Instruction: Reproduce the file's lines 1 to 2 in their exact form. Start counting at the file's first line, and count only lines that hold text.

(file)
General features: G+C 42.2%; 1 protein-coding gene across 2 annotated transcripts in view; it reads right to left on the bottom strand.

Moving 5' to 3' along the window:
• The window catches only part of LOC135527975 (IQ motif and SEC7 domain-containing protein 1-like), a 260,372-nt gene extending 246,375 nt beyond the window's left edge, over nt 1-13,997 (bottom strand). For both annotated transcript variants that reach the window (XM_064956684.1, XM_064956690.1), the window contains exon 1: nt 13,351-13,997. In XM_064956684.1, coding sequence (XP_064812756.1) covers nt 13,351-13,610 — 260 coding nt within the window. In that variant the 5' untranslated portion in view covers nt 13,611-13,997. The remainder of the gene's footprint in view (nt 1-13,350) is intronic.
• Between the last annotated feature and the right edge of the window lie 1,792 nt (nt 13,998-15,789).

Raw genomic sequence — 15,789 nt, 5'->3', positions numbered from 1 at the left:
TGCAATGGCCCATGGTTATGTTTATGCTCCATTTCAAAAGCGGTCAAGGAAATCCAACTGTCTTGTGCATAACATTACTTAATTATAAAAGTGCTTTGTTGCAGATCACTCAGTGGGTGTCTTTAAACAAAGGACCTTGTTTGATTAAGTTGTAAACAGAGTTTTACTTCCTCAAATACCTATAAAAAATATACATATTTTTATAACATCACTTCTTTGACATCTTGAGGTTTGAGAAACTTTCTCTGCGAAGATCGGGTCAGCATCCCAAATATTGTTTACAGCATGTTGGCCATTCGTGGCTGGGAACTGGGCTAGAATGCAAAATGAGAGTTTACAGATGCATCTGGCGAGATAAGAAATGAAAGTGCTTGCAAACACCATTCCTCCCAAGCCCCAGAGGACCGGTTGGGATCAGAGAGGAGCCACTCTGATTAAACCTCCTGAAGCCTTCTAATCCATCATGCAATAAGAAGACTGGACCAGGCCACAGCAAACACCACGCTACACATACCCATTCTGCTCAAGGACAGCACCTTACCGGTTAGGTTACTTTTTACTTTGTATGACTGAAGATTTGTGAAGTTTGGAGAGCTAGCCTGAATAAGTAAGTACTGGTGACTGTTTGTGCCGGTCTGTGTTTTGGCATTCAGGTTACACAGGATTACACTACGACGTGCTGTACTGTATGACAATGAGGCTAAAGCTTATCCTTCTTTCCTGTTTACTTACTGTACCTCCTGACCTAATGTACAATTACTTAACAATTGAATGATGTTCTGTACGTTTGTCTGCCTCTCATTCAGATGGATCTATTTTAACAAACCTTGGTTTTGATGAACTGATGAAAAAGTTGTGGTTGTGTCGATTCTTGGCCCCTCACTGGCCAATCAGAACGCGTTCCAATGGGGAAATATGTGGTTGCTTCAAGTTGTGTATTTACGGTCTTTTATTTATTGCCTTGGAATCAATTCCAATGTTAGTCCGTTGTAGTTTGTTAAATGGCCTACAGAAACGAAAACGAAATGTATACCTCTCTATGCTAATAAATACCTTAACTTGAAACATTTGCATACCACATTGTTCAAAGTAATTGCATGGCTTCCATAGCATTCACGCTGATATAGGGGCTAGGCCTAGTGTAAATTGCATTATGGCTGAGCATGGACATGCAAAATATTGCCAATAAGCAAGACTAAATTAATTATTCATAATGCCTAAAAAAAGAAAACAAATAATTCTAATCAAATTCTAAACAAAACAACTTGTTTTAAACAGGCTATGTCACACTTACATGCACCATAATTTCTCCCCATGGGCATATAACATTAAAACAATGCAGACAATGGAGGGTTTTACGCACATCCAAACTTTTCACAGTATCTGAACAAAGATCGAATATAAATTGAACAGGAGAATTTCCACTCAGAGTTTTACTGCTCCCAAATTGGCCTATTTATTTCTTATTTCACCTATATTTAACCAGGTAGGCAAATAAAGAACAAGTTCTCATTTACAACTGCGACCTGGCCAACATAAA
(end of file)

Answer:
General features: G+C 42.2%; 1 protein-coding gene across 2 annotated transcripts in view; it reads right to left on the bottom strand.

Moving 5' to 3' along the window: